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Highway Deaths Responsible for Rise in Transportation Fatalities

November 22, 2017

Source: NTSB
Source: NTSB

The National Transportation Safety Board has released data showing that 2,030 more people died in transportation accidents in 2016 than in 2015, with highway deaths accounting for 95% of all transportation fatalities.

The data indicate 39,339 people lost their lives in transportation accidents in 2016, compared to the 37,309 who died in 2015. In addition to the increase in highway fatalities, rises were also seen in the marine and railroad sectors, with a slight decrease in aviation fatalities.

U.S. roadway deaths increased from 35,485 in 2015 to 37,461 in 2016. Of that number, fatalities in passenger vehicles increased from 12,761 in 2015 to 13,412 in 2016.

"Unfortunately, we continue to see increases in transportation fatalities," said Robert Sumwalt, NTSB chairman. "We can do more, we must do more, to eliminate the completely preventable accidents that claim so many lives each year. Implementation of the 315 open safety recommendations associated with the NTSB’s Most Wanted List of Transportation Safety Improvements has the greatest potential to reverse this alarming trend.”

Because of the increase in travel around holidays like Thanksgiving, NTSB is reminding drivers to watch out for distracted, drunk, and drowsy drivers, who are often key factors in highway deaths.

There was an increase in deaths from railroad and marine deaths for the year as well, but aviation deaths were down very slightly from 416 in 2015 to 412 in 2016. Most aviation deaths occur in civil aviation accidents. The number of fatal general aviation accidents decreased to 213 in 2016 resulting in the fatal accident rate dropping below 1 fatal accident per 100,000 flight hours for the first time in 50 years. Aviation statistics are tracked and compiled by the NTSB. The U.S. Department of Homeland Security provides marine statistics, and the U.S. Department of Transportation provides statistics for all other modes.

A link to the data tables for transportation fatalities for all modes may be found online here.

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  1. 1. Dave Wise [ November 27, 2017 @ 03:37AM ]

    is it possible; as more companies go to ELOGS, put poorly trained drivers behind the wheel and tell them to race a 14 hour clock; might that have something to do with more drivers having fatal accidents? Common sense tells me racing an arbitrary clock does not contribute to safe driving. Sadly the FMCSA would never admit this could be a cause because it goes against their preconceived ideas.

  2. 2. James [ November 27, 2017 @ 04:39AM ]

    Distracted drivers in cars and semi's. Cell phones and computers are the likely culprits. As far as the comments by Mr Wise, whether on paper or elogs a person has to have enough common sense to pull over if they are tired. Just because you have a fresh 11/14 does not mean you are rested.

  3. 3. Marvin [ November 27, 2017 @ 06:00AM ]

    Yes, James you are correct. A person 'should' have enough common sense to pull over if they are tired. However working for a large fleet is a whole dimension different than any world with common sense in it. In that world you ARE RESTED when that fresh 11/14 starts and don't question it. Taking a short nap would most likely cause question of the driver using that time for dubious reasons. And you are also correct about the phones and computers. When I see those computer screens sticking above the dash I can't help wondering about the distraction. Of course drivers today need to be told when and where to turn right & left, where and when to fuel & shower (if they shower at all), and where and when they can and should rest. It's a perfect world in the government's and companies eyes. And in their line of thinking ELDs are only going to make things more perfect. And forget about the passenger cars because squeezing those fine voters would cause such a stir that no politician wants. So all in all it appears that eutopia could be just around the next corner! Maybe as soon add a few thousand more brain dead steering wheel holders, who are stimulated only by visual and physical commands from the company computer, are placed on the job. Hold on to your hats!!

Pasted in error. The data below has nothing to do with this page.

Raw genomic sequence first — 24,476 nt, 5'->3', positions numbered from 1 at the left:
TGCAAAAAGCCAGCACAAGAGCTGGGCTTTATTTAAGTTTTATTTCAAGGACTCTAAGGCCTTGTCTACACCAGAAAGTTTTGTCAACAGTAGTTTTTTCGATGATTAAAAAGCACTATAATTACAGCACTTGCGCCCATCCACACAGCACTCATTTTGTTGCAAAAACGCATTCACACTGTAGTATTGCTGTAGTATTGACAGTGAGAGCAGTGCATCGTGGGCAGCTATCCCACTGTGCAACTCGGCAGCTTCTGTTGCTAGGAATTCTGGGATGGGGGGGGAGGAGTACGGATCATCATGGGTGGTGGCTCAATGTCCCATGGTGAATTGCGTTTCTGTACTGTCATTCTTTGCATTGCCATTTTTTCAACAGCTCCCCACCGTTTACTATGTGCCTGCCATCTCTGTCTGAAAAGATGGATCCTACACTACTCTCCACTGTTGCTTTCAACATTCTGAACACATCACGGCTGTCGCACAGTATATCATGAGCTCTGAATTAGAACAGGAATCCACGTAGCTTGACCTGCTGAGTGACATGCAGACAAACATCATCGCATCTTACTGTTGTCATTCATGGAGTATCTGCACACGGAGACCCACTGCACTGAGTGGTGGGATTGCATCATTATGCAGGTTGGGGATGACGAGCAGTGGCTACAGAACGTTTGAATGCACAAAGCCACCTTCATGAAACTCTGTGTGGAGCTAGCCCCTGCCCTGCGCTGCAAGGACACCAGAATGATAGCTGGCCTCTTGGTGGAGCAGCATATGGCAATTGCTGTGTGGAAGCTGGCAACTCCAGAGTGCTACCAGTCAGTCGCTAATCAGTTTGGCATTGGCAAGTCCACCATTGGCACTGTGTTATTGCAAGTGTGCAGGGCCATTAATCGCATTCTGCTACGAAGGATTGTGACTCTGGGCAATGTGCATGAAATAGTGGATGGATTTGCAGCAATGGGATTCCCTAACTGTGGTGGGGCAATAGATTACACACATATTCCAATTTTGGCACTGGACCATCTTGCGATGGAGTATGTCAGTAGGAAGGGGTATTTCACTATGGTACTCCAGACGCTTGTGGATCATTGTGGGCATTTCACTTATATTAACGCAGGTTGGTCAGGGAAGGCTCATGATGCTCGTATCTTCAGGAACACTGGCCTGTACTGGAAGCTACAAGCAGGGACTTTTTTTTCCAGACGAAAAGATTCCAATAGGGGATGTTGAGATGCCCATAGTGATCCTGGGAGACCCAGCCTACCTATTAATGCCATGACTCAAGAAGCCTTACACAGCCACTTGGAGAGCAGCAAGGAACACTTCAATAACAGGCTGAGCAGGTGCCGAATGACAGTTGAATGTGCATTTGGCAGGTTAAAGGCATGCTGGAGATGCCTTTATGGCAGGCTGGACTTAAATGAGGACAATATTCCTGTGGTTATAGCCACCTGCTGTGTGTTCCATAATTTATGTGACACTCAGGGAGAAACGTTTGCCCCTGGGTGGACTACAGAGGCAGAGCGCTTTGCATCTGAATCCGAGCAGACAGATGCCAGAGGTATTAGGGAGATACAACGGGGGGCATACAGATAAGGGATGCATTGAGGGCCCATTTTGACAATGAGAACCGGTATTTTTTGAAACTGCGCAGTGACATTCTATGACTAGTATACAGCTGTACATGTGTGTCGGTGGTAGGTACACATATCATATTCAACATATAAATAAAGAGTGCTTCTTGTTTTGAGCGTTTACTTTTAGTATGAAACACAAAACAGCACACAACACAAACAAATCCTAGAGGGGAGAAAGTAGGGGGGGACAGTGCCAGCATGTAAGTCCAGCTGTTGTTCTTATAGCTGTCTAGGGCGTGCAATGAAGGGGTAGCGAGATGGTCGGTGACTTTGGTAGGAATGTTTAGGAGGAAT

4. 4. Harold Cain [ November 28, 2017 @ 12:41PM ]

    Sadly it has become an automated business with analytical data ruling the decision making within a trucking company. Driver turnover is over 60% across the nation and the chief reason drivers say why they leave is; "no one cares about me, talks to me anymore, I'm just a number and pay per mile is rotten. Run run run and make us money is the chief message he or she gets when they are tired, worn out and out of hours. If you want to keep your job, get good miles and good loads you learn how to lie, cheat and push your way thru traffic. And when you get that "citation" who pays for it? YOU! And the company say they had nothing to do with it; it was your choice.
    I drove 2.5 million miles for over five top companies and when I picked up that load and did the math for the delivery date and time and saw that I could not do it legally and called and reported it to dispatch; "Well do you want the load or not?".
    I'm not a robot! I'm more that just a number.
    Yes ELOGS are a distraction. Yes cell phones are a distraction. But when a driver feels that no one cares and he or she is just a number, what makes him or her care?
    With the depth of traffic across our nation, condition of roads and ELOGS coming on board the trucks, who is going to be the winner?
    You think it is bad now! It will be dog eat dog for hours, miles and loads.

 

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